THE MAIL

(Ed. Note-The Crimson does not necessarily endorse opinions expressed in printed communications. No attention will be paid to anonymous letters but under special conditions, at the request of the writer, names will be with-held.)

To the Editor of the CRIMSON:

The editorial appearing in the Harvard CRIMSON on Saturday, April 6, entitled. "The Road to Understanding" conveys a false impression to the public as to the true position of Harvard publicity.

Since October the Office of the Secretary to the University for Information, which is the Harvard publicity office, has been in my charge. The direction of this office is in the hands of the Regent of the University. It is the practice of the University to acquaint this office with University plans and policies as soon as they are determined.

The impression, which a reader of the CRIMSON might gather, can be illustrated by a quotation of a paragraph from the CRIMSON editorial. "Daily the University is the scene of happenings which affect the outside world. It is false modesty to pretend that the discoveries of Harvard scientists are not of interest to outsiders, that the plans of the oldest and richest university in the country are of no import except to the handful of men who are charged with administering her affairs."

The impression here conveyed is that these happenings have no channel through which they may reach the outside world as news. Yet those "happenings which affect the outside world", those "discoveries of Harvard scientiests" which are of interest to outsiders have been the subject of numbers of releases by this office to the public, as for instance Professor Shapley's announcement of the discovery of the center of the universe, or the acquisition of the Nelson letters by Widener Library. One hundred and twenty-one releases of Harvard news have been given to the press since October.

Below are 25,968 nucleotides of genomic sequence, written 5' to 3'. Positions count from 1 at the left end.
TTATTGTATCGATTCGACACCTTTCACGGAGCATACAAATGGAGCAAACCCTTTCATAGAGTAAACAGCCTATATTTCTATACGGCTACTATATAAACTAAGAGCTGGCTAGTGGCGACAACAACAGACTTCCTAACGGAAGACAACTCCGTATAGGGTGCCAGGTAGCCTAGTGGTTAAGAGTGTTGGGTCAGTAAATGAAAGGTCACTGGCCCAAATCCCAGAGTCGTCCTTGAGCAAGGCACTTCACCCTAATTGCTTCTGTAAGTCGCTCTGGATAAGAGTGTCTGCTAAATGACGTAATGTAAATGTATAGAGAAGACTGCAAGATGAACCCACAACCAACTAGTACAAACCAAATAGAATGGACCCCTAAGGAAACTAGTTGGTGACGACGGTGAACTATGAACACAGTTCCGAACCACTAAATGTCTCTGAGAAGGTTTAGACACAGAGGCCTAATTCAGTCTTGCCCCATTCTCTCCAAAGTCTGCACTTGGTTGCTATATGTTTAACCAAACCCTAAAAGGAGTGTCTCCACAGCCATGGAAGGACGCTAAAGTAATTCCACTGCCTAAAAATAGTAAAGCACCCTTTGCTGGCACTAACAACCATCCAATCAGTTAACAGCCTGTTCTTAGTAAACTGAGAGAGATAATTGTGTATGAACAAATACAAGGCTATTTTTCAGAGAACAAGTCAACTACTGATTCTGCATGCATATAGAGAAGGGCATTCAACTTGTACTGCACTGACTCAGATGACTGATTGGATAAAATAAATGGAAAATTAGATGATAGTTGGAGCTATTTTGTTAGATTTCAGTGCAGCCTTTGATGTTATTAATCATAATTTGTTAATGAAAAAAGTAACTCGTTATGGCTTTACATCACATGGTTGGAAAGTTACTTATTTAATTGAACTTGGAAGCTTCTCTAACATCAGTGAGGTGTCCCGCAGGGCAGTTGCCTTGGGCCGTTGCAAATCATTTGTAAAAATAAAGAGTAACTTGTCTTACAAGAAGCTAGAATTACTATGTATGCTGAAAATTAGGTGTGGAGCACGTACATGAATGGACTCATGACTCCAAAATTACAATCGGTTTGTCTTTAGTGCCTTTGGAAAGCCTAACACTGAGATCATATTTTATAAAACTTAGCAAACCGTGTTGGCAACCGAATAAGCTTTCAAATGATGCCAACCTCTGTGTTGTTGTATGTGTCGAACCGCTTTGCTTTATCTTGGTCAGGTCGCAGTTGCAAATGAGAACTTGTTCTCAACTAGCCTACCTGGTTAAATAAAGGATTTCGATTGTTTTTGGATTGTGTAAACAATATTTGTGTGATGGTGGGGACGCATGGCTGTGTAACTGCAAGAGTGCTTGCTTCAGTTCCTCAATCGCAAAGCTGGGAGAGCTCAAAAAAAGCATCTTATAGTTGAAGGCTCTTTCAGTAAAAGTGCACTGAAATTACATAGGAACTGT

During the past decade universities have become "news", and not alone the activities and plans of the University, but also the criticisms of its undergraduates are featured by the press. Under these circumstances it is imperative for all concerned with such matters, student editors as well as administrative officers, to have regard for the exactness of their statements, and the misapprehensions which they may create in the minds of the public. Yours very truly,   Robert K. Lamb,   Executive Secretary   In charge of publicity.

Editors Note; The above letter from Mr. Lamb is perhaps a justification of the manifold activities of the information office; but in the defense cited, his figures and in general his argument is apparently based upon a technical criterion of quantity rather than actual value.

Aside from the mere figure of 121 releases, which at best is a ponderous argument, the factors which are most desirable in the public eye are quality, timeliness, and the selection of news. It should also be pointed out that in handling the subject of greatest interest to the public, namely the House Plan, the majority of the official releases were merely late confirmations of news already printed in the metropolitan dailies.